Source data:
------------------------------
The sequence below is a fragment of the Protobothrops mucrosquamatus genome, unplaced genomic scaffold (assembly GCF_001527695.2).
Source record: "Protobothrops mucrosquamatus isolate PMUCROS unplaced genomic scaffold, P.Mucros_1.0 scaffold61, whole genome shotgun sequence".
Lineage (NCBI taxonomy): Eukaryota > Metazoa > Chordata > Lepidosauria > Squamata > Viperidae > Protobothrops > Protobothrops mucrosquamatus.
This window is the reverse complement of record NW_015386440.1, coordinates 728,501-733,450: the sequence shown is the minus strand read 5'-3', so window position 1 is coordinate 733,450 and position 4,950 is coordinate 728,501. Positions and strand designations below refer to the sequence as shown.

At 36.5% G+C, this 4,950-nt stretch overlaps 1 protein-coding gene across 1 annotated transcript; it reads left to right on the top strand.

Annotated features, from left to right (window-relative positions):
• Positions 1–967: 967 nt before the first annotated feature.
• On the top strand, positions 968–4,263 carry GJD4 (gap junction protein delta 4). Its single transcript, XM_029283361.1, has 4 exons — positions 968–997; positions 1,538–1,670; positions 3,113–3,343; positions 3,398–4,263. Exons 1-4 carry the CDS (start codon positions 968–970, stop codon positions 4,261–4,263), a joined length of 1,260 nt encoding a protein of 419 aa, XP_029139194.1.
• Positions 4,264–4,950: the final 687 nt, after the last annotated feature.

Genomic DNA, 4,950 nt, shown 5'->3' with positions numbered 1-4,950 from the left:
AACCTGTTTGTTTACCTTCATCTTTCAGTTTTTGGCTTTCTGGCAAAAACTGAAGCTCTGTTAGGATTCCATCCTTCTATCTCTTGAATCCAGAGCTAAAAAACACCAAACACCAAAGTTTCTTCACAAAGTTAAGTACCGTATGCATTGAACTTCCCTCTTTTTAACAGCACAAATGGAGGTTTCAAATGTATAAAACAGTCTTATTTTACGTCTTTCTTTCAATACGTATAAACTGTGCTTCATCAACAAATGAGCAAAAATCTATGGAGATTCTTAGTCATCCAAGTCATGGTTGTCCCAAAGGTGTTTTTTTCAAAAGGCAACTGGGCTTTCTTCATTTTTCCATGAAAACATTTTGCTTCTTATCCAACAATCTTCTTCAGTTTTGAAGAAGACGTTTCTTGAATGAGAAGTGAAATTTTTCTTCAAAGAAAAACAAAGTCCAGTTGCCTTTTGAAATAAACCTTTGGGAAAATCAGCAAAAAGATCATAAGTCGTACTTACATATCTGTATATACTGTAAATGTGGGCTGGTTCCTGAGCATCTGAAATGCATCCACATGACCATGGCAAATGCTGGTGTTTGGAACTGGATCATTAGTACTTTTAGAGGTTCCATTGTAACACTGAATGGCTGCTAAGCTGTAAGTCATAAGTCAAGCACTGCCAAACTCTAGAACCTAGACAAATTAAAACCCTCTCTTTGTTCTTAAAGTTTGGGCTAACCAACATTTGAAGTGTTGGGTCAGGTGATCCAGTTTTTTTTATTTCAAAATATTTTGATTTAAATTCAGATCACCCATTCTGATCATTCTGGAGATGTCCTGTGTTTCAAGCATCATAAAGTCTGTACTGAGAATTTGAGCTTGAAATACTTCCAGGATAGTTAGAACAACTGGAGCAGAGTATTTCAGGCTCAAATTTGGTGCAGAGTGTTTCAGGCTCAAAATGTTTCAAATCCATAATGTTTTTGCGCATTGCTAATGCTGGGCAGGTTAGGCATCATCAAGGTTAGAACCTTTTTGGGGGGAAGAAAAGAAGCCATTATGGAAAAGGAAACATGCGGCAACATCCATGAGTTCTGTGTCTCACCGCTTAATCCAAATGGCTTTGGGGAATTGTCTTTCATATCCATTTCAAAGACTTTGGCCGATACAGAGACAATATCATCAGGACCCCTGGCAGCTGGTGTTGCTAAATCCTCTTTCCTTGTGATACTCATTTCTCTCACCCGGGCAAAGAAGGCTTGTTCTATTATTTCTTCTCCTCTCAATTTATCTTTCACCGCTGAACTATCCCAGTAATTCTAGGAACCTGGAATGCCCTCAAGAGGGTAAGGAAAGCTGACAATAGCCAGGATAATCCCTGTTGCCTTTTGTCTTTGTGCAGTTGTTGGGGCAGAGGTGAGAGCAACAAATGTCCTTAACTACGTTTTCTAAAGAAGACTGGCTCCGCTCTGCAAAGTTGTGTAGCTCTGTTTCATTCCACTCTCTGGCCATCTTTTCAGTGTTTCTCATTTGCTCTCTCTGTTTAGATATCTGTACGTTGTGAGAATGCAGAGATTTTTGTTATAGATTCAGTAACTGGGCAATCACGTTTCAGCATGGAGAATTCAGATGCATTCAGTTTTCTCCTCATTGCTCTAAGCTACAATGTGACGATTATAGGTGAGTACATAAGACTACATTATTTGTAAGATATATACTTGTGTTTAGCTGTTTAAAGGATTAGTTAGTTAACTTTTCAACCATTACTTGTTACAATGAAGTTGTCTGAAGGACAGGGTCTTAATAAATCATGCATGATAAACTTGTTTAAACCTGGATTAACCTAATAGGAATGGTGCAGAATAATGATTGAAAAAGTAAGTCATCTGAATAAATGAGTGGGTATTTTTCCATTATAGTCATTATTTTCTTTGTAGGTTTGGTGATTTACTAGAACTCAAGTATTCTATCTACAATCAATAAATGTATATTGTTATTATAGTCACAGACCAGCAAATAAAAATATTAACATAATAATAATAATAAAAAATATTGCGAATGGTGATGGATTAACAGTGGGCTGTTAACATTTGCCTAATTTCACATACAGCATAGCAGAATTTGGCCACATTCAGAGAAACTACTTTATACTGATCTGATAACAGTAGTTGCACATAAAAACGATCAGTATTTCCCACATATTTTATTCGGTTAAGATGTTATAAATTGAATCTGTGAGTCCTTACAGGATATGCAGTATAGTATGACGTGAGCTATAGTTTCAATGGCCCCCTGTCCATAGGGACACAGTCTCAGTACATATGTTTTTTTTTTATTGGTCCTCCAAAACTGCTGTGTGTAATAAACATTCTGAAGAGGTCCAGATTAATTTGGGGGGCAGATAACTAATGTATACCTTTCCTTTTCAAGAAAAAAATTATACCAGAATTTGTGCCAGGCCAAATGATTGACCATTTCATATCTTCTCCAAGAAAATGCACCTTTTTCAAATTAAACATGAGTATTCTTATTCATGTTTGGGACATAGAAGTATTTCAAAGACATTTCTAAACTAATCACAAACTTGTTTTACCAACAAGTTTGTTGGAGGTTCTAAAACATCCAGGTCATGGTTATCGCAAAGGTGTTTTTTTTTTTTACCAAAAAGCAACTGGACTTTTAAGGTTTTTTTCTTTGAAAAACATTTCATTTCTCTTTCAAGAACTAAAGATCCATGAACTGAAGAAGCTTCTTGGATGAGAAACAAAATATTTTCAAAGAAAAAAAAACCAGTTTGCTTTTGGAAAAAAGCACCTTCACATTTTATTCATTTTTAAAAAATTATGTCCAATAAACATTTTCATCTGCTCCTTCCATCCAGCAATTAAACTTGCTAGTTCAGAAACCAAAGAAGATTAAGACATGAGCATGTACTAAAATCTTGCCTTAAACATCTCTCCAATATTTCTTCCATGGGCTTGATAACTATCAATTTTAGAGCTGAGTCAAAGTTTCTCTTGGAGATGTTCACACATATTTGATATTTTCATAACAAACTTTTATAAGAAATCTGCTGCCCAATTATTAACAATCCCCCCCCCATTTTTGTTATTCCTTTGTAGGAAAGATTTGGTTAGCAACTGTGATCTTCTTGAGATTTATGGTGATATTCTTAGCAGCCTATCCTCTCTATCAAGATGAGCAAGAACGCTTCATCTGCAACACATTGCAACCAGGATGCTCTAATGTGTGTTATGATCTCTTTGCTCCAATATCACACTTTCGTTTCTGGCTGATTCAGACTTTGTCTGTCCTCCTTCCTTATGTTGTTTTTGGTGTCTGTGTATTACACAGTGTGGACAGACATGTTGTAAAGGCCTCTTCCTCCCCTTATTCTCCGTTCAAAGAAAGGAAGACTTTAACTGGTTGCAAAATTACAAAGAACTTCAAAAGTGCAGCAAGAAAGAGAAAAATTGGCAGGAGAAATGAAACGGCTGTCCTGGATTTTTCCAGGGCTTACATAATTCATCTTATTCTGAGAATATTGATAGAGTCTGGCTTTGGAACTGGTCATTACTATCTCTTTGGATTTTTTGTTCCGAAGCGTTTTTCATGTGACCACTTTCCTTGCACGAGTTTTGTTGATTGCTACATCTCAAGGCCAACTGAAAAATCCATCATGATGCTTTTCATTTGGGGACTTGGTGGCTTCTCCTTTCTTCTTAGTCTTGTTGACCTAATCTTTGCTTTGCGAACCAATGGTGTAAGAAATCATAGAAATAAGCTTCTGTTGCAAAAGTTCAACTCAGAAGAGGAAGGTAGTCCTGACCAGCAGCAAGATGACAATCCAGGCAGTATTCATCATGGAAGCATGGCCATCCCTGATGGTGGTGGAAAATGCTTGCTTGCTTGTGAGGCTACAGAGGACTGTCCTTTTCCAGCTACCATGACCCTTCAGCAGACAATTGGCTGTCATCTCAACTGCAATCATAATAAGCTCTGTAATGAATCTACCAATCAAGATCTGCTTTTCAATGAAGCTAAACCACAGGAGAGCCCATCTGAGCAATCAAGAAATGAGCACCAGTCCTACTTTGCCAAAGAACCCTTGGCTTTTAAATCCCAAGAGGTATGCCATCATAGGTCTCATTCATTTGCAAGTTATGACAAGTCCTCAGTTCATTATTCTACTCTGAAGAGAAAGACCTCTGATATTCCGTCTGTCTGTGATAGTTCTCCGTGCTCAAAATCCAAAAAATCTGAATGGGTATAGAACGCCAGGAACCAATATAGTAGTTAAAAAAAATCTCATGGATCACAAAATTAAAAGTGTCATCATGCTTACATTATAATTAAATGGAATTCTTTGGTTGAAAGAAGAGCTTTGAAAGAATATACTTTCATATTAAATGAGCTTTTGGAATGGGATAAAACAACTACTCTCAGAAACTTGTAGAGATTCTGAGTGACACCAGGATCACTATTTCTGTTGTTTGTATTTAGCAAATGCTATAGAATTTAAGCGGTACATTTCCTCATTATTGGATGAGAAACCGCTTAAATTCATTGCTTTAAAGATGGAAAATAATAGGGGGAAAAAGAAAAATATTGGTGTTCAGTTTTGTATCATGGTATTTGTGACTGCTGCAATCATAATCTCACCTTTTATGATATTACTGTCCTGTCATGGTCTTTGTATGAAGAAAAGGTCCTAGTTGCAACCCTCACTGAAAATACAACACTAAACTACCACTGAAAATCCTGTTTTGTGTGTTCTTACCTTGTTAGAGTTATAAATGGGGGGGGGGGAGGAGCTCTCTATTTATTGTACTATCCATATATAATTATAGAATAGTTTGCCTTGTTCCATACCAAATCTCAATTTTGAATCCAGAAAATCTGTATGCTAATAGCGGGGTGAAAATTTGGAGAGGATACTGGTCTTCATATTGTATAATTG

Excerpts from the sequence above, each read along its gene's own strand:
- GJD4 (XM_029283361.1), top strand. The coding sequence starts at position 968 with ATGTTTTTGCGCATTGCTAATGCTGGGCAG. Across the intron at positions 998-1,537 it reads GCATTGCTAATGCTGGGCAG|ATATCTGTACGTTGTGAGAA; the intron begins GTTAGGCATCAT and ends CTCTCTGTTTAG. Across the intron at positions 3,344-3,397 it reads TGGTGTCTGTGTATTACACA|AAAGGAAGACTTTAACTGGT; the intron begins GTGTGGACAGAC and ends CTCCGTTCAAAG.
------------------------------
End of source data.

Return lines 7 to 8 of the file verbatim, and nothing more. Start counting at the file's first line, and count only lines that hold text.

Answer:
• Positions 1–967: 967 nt before the first annotated feature.
• On the top strand, positions 968–4,263 carry GJD4 (gap junction protein delta 4). Its single transcript, XM_029283361.1, has 4 exons — positions 968–997; positions 1,538–1,670; positions 3,113–3,343; positions 3,398–4,263. Exons 1-4 carry the CDS (start codon positions 968–970, stop codon positions 4,261–4,263), a joined length of 1,260 nt encoding a protein of 419 aa, XP_029139194.1.